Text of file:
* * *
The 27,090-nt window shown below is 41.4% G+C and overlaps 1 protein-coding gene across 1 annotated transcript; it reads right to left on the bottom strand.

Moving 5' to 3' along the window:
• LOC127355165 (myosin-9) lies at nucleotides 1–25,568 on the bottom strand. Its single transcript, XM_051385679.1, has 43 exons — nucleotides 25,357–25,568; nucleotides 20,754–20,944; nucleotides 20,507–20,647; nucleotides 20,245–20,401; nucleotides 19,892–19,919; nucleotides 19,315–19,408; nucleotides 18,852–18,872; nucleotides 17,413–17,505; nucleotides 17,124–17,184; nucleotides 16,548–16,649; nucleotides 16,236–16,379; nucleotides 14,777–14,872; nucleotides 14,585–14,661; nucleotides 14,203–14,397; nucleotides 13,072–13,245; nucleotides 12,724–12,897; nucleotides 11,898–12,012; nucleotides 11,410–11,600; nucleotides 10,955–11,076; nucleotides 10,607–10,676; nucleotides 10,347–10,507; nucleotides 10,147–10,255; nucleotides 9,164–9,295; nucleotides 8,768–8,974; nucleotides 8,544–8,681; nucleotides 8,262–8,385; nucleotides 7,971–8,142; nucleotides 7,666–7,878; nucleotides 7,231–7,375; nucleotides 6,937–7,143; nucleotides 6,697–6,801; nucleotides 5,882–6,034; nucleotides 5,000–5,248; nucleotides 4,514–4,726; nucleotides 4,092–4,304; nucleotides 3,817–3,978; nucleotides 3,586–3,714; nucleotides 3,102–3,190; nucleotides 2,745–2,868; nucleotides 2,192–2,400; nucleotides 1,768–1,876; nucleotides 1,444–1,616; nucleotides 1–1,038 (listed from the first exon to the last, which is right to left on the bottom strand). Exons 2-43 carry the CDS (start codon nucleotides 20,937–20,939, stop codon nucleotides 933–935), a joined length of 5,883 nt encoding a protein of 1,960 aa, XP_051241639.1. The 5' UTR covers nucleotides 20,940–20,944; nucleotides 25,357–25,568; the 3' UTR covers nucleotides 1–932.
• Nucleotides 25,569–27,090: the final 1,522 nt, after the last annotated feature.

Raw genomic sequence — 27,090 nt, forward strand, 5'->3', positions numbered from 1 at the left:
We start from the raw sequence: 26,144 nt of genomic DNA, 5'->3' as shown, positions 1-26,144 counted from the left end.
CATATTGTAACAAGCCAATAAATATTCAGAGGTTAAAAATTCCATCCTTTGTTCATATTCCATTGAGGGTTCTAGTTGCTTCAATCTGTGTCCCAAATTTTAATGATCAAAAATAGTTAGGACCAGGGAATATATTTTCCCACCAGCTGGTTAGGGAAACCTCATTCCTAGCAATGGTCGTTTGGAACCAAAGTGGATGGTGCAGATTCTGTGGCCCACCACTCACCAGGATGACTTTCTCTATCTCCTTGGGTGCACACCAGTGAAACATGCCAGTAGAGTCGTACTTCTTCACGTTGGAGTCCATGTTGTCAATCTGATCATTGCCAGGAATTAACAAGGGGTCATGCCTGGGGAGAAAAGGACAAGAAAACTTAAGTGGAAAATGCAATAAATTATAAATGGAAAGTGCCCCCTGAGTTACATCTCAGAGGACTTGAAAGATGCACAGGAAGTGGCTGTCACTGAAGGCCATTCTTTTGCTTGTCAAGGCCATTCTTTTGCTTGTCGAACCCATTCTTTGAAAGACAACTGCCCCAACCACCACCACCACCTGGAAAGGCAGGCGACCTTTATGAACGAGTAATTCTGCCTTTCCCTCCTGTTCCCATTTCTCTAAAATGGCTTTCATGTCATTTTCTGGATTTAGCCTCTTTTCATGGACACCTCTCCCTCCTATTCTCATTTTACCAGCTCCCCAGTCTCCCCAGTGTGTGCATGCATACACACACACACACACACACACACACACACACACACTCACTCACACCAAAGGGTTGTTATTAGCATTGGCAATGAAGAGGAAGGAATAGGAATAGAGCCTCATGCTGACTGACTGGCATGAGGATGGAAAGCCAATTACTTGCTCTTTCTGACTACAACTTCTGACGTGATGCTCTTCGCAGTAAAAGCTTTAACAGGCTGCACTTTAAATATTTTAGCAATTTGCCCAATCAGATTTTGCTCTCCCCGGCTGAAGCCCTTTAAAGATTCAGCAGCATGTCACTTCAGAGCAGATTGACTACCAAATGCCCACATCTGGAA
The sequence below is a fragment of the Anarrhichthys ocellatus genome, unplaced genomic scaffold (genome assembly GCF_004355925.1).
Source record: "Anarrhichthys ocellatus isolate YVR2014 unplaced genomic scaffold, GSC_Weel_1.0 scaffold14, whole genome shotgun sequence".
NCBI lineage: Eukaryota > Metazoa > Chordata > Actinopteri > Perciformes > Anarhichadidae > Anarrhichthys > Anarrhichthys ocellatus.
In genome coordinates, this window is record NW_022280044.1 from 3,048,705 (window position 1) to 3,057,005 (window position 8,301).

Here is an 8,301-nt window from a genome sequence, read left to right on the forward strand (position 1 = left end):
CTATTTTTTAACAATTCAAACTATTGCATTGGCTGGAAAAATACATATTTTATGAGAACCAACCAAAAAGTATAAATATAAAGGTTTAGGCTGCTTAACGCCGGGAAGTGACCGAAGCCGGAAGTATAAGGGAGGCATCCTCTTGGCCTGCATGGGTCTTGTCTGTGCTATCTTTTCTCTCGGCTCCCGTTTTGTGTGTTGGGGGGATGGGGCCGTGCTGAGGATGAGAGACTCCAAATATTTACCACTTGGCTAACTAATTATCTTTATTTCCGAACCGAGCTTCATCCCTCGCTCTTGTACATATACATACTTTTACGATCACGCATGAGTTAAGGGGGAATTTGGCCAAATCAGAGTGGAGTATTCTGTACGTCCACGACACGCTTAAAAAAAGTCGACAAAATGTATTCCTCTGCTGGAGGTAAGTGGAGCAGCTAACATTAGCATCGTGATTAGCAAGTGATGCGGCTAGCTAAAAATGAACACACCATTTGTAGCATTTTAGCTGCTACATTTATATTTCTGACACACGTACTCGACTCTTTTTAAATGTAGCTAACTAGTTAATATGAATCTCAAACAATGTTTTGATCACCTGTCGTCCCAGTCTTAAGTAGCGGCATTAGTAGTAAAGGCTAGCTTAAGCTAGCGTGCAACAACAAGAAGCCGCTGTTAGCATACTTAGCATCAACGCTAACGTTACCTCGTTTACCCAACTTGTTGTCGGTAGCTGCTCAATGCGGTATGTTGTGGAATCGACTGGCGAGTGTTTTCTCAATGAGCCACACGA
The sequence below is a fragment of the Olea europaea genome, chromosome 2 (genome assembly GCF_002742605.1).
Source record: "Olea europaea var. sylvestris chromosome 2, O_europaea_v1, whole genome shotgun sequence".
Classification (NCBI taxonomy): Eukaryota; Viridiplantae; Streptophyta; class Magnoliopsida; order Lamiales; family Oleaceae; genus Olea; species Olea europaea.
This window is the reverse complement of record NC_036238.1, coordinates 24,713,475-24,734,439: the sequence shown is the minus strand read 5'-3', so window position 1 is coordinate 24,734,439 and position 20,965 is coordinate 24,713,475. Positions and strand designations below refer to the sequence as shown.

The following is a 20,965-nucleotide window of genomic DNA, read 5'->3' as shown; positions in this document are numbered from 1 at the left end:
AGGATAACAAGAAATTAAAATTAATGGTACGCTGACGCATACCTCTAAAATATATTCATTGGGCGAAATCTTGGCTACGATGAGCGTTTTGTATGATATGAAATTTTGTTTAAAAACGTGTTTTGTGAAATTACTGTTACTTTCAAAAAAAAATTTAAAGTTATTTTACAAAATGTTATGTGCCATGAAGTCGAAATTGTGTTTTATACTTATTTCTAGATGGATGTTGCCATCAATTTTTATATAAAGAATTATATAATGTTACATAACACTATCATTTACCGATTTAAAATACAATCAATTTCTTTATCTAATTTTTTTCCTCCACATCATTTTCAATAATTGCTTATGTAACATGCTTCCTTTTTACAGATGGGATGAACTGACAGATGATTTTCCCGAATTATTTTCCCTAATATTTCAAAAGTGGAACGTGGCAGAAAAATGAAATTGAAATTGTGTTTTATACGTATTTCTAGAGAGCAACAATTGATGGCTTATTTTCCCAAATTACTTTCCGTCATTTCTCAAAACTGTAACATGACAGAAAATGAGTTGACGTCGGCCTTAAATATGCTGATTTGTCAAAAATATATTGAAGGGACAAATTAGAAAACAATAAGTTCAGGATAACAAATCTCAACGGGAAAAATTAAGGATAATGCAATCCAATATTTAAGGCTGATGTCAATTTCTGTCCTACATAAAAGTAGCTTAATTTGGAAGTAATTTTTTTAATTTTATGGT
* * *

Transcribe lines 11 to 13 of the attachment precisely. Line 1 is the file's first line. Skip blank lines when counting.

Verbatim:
In genome coordinates, this window is record NW_022280044.1 from 3,048,705 (window position 1) to 3,057,005 (window position 8,301).

Here is an 8,301-nt window from a genome sequence, read left to right on the forward strand (position 1 = left end):
CTATTTTTTAACAATTCAAACTATTGCATTGGCTGGAAAAATACATATTTTATGAGAACCAACCAAAAAGTATAAATATAAAGGTTTAGGCTGCTTAACGCCGGGAAGTGACCGAAGCCGGAAGTATAAGGGAGGCATCCTCTTGGCCTGCATGGGTCTTGTCTGTGCTATCTTTTCTCTCGGCTCCCGTTTTGTGTGTTGGGGGGATGGGGCCGTGCTGAGGATGAGAGACTCCAAATATTTACCACTTGGCTAACTAATTATCTTTATTTCCGAACCGAGCTTCATCCCTCGCTCTTGTACATATACATACTTTTACGATCACGCATGAGTTAAGGGGGAATTTGGCCAAATCAGAGTGGAGTATTCTGTACGTCCACGACACGCTTAAAAAAAGTCGACAAAATGTATTCCTCTGCTGGAGGTAAGTGGAGCAGCTAACATTAGCATCGTGATTAGCAAGTGATGCGGCTAGCTAAAAATGAACACACCATTTGTAGCATTTTAGCTGCTACATTTATATTTCTGACACACGTACTCGACTCTTTTTAAATGTAGCTAACTAGTTAATATGAATCTCAAACAATGTTTTGATCACCTGTCGTCCCAGTCTTAAGTAGCGGCATTAGTAGTAAAGGCTAGCTTAAGCTAGCGTGCAACAACAAGAAGCCGCTGTTAGCATACTTAGCATCAACGCTAACGTTACCTCGTTTACCCAACTTGTTGTCGGTAGCTGCTCAATGCGGTATGTTGTGGAATCGACTGGCGAGTGTTTTCTCAATGAGCCACACGA